The Major Research Instrumentation (MRI) Program award will be used to purchase equipment to increase our understanding of lake-river interactions that are related to temporary changes in lake level caused by winds piling water up at the Buffalo end of Lake Erie-a well-known phenomenon known as a seiche. Recent findings from research conducted by Buffalo State researchers support the role of lake seiche in generating reverse currents in the Buffalo River. These reverse currents are strong enough to transport river-bottom sediment.
"Understanding the seiche-driven current regime is essential for making informed and lasting remediation decisions," said Jill Singer, Professor of Earth Sciences and Science Education, Buffalo State College. "For example, environmental benefits derived from the costly removal of contaminated sediment from the middle and upper reaches of the Buffalo River could be reduced if reverse currents transport contaminated sediments upriver and re-contaminate the site."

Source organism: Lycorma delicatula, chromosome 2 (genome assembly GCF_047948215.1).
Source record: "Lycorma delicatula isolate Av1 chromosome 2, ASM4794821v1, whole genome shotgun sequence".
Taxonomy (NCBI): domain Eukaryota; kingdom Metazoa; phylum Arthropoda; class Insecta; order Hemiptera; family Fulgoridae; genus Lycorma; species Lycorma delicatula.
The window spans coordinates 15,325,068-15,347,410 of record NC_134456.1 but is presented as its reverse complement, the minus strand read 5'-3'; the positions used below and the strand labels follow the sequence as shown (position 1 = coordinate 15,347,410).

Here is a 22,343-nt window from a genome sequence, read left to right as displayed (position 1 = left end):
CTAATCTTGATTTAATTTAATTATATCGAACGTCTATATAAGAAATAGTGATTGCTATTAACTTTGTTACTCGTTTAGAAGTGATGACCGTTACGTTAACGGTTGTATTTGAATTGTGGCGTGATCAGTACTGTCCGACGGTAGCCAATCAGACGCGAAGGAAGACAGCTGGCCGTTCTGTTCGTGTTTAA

Specific equipment to be purchased includes: 1) multiple acoustic Doppler current profilers, surface meteorologic sensor packages, bottom water temperature sensors and associated hardware to initially install five observational systems along the lower Buffalo River; and 2) a laser diffraction-based, grain size analysis system.
The Buffalo River is a designated Area of Concern (AoC), heavily impacted by industrial wastes and bottom sediments that sequester a large variety of inorganic and organic compounds. Researchers and scientists at Buffalo State College have been actively involved in the study and remediation of the Buffalo River for over 15 years.
The National Science Foundation is an independent federal agency created by Congress in 1950 "to promote the progress of science." The NSF is the funding source for approximately 20 percent of all federally supported basic research conducted by America's colleges and universities.